Dean has no sympathy for Renshaw
ulian Dean has no sympathy for a rival thrown out of the Tour de France for repeatedly head-butting the New Zealand cyclist.
Australian Mark Renshaw was disqualified from the tour after an ugly head-butting incident as the two sprinters jockeyed for position to lead out their team's respective top riders in the final stages of the 184.5km 11th stage to Bourg les Valence.
The tactic seemingly worked as Renshaw's HTC-Columbia teammate Mark Cavendish secured the 13th tour stage win over his career, but officials frowned upon the incident and immediately ejected Renshaw from the tour.
Dean's Garmin-Transitions teammate, American Tyler Farrar, finished third, while Dean himself came 23rd, to sit 160th on general classification, one hour 45 minutes behind the race leader, Andy Schleck, of Luxembourg.
Renshaw head-butted Dean's left shoulder three times, an attack which left the experienced New Zealander fearing for the safety of other riders had a crash ensued.
Dean supported the officials' decision to disqualify Renshaw.
"It is very dangerous. It is hard enough to keep things upright in sprints anyway," he told Radio Sport.
"They're very tight and the consequences of a crash at that speed at that stage of a race ... some could have been very seriously injured."
Dean, contesting his sixth Tour de France, said he was flabbergasted by Renshaw's actions.
"It was quite unusual behaviour and certainly not very appropriate when you are sprinting along at 65km an hour."
Dean said he came up alongside then went to pass Renshaw 400m out from the finish when the Australian "started hitting me with his head".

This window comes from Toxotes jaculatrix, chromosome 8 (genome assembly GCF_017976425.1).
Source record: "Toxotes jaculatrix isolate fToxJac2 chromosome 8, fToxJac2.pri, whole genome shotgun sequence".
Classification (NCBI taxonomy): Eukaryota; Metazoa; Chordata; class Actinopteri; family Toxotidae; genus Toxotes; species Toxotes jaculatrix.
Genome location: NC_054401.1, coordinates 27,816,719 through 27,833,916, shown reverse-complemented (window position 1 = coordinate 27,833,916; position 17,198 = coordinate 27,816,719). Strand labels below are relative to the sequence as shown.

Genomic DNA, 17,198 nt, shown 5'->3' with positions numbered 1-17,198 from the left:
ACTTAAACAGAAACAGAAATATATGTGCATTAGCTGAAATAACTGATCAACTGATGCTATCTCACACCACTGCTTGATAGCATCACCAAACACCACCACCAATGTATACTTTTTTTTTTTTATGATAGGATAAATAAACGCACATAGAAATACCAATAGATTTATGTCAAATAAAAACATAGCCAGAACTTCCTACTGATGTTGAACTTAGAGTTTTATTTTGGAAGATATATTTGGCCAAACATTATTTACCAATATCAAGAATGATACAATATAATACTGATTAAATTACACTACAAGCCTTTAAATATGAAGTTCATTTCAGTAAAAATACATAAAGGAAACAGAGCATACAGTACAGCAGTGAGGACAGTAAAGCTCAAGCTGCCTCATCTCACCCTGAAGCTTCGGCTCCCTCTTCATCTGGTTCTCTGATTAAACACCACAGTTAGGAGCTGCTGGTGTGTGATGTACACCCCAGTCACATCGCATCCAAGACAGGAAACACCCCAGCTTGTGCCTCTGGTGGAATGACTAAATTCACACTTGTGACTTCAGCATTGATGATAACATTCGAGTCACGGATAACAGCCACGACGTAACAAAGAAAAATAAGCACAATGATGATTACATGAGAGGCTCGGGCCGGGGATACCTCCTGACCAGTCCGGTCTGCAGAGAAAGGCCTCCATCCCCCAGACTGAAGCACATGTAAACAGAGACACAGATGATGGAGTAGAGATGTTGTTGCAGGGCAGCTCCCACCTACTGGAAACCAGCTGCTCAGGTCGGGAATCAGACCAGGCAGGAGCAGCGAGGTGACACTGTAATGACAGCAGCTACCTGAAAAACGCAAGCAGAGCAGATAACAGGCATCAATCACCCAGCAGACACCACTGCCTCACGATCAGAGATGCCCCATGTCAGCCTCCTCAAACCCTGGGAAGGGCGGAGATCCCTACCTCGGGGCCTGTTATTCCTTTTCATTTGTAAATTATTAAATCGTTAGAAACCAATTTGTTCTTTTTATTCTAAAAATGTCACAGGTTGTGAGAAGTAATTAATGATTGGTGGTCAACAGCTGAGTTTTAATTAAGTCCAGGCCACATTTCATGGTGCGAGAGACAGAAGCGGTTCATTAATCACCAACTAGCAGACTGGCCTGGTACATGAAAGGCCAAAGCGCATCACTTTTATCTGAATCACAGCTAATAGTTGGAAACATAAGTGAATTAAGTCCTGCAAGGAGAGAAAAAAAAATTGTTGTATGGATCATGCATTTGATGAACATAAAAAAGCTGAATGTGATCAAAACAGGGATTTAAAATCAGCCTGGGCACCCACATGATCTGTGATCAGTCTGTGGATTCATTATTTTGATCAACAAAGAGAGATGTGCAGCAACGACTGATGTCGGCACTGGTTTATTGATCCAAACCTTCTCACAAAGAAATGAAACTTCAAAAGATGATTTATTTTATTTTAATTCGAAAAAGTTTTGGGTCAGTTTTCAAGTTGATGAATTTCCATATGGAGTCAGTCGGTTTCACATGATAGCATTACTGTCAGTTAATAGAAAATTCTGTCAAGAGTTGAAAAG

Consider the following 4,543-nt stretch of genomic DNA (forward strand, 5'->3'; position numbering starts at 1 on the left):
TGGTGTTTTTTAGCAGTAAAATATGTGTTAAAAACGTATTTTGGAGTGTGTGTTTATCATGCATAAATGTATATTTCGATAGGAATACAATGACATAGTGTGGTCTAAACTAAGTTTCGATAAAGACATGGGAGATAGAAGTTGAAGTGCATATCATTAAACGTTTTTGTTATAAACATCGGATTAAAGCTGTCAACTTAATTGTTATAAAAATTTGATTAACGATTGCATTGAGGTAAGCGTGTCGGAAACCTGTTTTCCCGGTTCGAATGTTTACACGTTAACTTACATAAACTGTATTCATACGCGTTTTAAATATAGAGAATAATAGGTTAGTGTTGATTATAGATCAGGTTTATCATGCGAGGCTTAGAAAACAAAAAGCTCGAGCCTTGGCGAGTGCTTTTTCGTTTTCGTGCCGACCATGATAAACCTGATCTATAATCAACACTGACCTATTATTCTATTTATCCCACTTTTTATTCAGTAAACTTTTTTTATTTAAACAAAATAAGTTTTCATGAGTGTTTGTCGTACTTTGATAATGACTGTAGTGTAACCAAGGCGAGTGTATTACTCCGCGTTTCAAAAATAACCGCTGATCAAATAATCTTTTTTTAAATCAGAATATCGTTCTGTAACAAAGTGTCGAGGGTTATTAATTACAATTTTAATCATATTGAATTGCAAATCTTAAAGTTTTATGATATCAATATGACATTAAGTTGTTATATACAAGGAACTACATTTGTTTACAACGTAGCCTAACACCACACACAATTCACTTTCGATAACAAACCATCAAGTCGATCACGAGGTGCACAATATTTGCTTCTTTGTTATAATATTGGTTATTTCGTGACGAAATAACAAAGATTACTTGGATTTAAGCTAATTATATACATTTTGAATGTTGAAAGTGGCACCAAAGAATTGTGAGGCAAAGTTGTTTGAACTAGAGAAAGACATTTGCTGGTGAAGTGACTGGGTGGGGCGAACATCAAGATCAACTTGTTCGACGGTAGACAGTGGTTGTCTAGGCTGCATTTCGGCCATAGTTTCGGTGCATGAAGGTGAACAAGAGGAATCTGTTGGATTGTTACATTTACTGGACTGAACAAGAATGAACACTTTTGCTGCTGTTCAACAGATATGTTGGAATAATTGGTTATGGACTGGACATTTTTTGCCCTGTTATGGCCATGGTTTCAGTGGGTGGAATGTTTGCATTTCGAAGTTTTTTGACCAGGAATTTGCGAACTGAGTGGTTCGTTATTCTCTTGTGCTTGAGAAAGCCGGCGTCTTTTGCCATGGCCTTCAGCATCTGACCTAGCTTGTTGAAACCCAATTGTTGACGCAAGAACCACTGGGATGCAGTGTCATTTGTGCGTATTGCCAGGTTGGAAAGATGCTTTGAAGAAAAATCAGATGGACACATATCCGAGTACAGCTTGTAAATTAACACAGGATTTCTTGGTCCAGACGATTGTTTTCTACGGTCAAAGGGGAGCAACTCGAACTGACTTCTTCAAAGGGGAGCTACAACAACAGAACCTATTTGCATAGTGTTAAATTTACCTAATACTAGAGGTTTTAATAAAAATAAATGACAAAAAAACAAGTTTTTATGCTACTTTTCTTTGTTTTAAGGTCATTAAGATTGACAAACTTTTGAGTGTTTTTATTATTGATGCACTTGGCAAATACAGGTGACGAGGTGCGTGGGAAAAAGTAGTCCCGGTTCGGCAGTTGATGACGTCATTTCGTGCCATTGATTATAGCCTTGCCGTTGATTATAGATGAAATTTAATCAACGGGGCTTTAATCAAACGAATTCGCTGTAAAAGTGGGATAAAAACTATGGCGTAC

"That's why he was thrown off the race. It just came from nowhere. Where it's directly so deliberate, it's not on."
Dean said he had done nothing to inflame the situation or prompt Renshaw's actions.
"I did nothing wrong. If there was an ounce of doubt that the commissaires felt I was out of place then they wouldn't have thrown him out of the race."
Race officials acted quickly to eject Renshaw.
"This is cycling, it's not wrestling," course director Jean-Francois Pescheux said.
He said removing Renshaw was "severe" punishment, but that his violation was "flagrant".
"There are rules to respect."
Renshaw's team believed his actions were justified.
"There was no other solution because Renshaw had both hands on the handlebars, there was no other solution than get him away with the head otherwise everybody would have ended up in the fence," HTC-Columbia sports director Rolf Aldag said.
"Sprinting is not kindergarten, if they come by each other, shoulder against shoulder, elbow against elbow and if you can't do that you'd better do time trialling."
Schleck retained the overall lead with a 41-second advantage over defending champion Alberto Contador.
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